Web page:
‘Here is where my isolation ended for these philosophers were with me, it was as if I was back in school just a little kid looking up to my teachers as they opened my mind and put in information that changed my life. I truly felt like I was sitting cross-legged on the floor while Plato or Montaigne or Hume sat on my chair and taught me a lesson or two. That joy of learning was the happiest I had been in my life. it was incredible and it is something I wish all my fellow men and woman to enjoy.’ Nodding heads met his words, all of them most likely making mental notes to find their philosophical teachers.

‘With these great minds I had discussions of free will, of societal norms, of religion and science and the need of us humans to create self-boundaries and self-rule, a code of a sort to allow us to reach our full potential, or like Seneca said to find four or five people we wish to be like, aspire to be like and when the time comes for decisions or you find yourself at a crossroad think and ask yourself what those individuals would have done at this point, how would they have handled this problem, this situation. It was wonderful discussing with them the materialistic life we now so enjoy and the disconnect with our self, our self that is so emphasized in the eastern philosophy which has been drowned by our need for desires. Our life should be about balances like Aristotle believed, do nothing in excess for it just hurts the soul and we should always be a student like Socrates preached I know nothing, that was the motto I lived by at the time and opened my mind up for further suggestions and once I reached the end of the philosophical spectrum, five years had passed and I discovered the true meaning of life.’ Abraham made them wait a moment longer as the crowd visibly leaned closer not to miss the answer. ‘Meaning is to find what makes you happy and just do that everyday not worrying about being the richest or being the smartest or being the strongest, worry about being the happiest.’

Before the crowd could discuss this revelation and revelation it was for these people had not once cared to find happiness but instead spent their lives in a vanity race, Abraham continued.

‘For me, my true happiness laid in reading and even though I had come to the ends of my goal, I stayed in isolation for I was surrounded by what made me happy, books.’

He stopped and took a sip of water. People talked amongst themselves discussing what made them really happy but most of them replied with ‘I don’t know.’

Abraham continued, ‘the next two years I devoted to reading everything from the classics and the giants of literature to the newest released detective novels and my personal drug of choice, fantasy. There I no longer lived in my room and in a way it was cheating that I was allowed to read fiction for I spent time in middle earth, I traveled from Paris to Spain to see bullfighting, then I bore witness to the creation of a magical village that spanned four generations, I went and lived on different planets not just Earth and so a glimpse of our future and then I came back just in time to hitchhike across America and sailed down the Congo River and countless other adventures. I considered myself a well-traveled man having not left my room for about twelve years now.’ The crowd smiled and laughed with the old man who remembered the happiest of his days.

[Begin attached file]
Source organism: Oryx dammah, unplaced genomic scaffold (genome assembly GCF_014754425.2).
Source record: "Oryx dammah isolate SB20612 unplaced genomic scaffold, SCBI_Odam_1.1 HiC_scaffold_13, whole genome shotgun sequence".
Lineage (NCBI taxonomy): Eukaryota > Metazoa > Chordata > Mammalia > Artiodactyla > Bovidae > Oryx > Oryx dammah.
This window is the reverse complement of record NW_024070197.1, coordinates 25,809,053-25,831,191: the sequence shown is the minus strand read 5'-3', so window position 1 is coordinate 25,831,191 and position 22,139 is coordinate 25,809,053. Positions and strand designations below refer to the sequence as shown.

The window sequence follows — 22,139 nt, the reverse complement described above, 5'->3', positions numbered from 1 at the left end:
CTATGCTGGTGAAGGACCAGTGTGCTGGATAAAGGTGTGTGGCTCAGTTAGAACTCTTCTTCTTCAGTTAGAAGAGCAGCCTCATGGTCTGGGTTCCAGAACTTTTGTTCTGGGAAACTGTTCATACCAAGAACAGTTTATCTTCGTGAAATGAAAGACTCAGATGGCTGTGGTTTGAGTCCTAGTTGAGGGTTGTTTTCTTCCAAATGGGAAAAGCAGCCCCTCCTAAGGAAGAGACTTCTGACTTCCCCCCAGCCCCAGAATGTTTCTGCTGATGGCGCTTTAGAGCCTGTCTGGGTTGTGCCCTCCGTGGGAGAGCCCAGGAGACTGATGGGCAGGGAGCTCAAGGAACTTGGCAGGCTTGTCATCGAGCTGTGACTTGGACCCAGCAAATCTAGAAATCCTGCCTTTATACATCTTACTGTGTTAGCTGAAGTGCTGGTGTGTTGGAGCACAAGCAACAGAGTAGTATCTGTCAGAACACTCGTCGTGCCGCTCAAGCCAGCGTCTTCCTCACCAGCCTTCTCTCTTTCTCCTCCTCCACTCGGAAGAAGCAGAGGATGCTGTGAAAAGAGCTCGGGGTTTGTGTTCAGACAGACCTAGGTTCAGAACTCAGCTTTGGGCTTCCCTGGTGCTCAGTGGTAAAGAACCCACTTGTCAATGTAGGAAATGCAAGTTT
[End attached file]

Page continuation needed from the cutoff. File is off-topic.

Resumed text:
‘But for some odd reason, something kept poking me, something hidden down in my stomach kept me awake at night and no matter how much I read or wrote, that feeling that there was something missing in my life was still there, a constant reminder that I had fallen in a trap of my own illusion so I did not have to suffer more in my quest, a divergent path from my true goal and one day I snapped.’

‘My sanity, which I had kept strong for the past twelve years finally came crumbling down and at the moment when I was the happiest I began to cry, more like weep, and started tearing apart all my books and writings and notes,’ he waved his hands wildly around and the people closest to him took a step back worried that they would in the way of his anger, ‘which I had so methodically gathered in the past twelve years, all gone, pieces of random paper littered my room and each step more paper crumpled under my weight,’ he stepped on imaginary paper lifting his knee to his chest and stomping the marble floor so that the sound echoed in the quiet ball room and the on lookers looked at one another with confused glances thinking the man was truly insane, ‘and I almost broke away from my quest, penning a letter to my servant who brought me food and books each day to let me out that I cannot bear the burden of my mission that no man could carry the weight of it on his weak shoulders but my servant knew me better then I knew myself and he refused to let me out. He is the reason that I stand before you all for if I had been let free I am sure my grief at my failure would have led me to the nearest cliff and I would have jumped to end my misery,’ he jumped where he stood with a smile on his face but none of the others were smiling at the sight of him falling down to his demise, but like an addict, that feeling of missing something came to an end when I found something to plug up that hole. In my case in my rage to tear up all of my books and curse my servants name as I did so I stumbled up a box of books labeled religion,’ he instantly calmed his animated motions and his arms hung down his sides, ‘and the sight of those words calmed my nerves and I took a deep breath hoping that this was the final test.’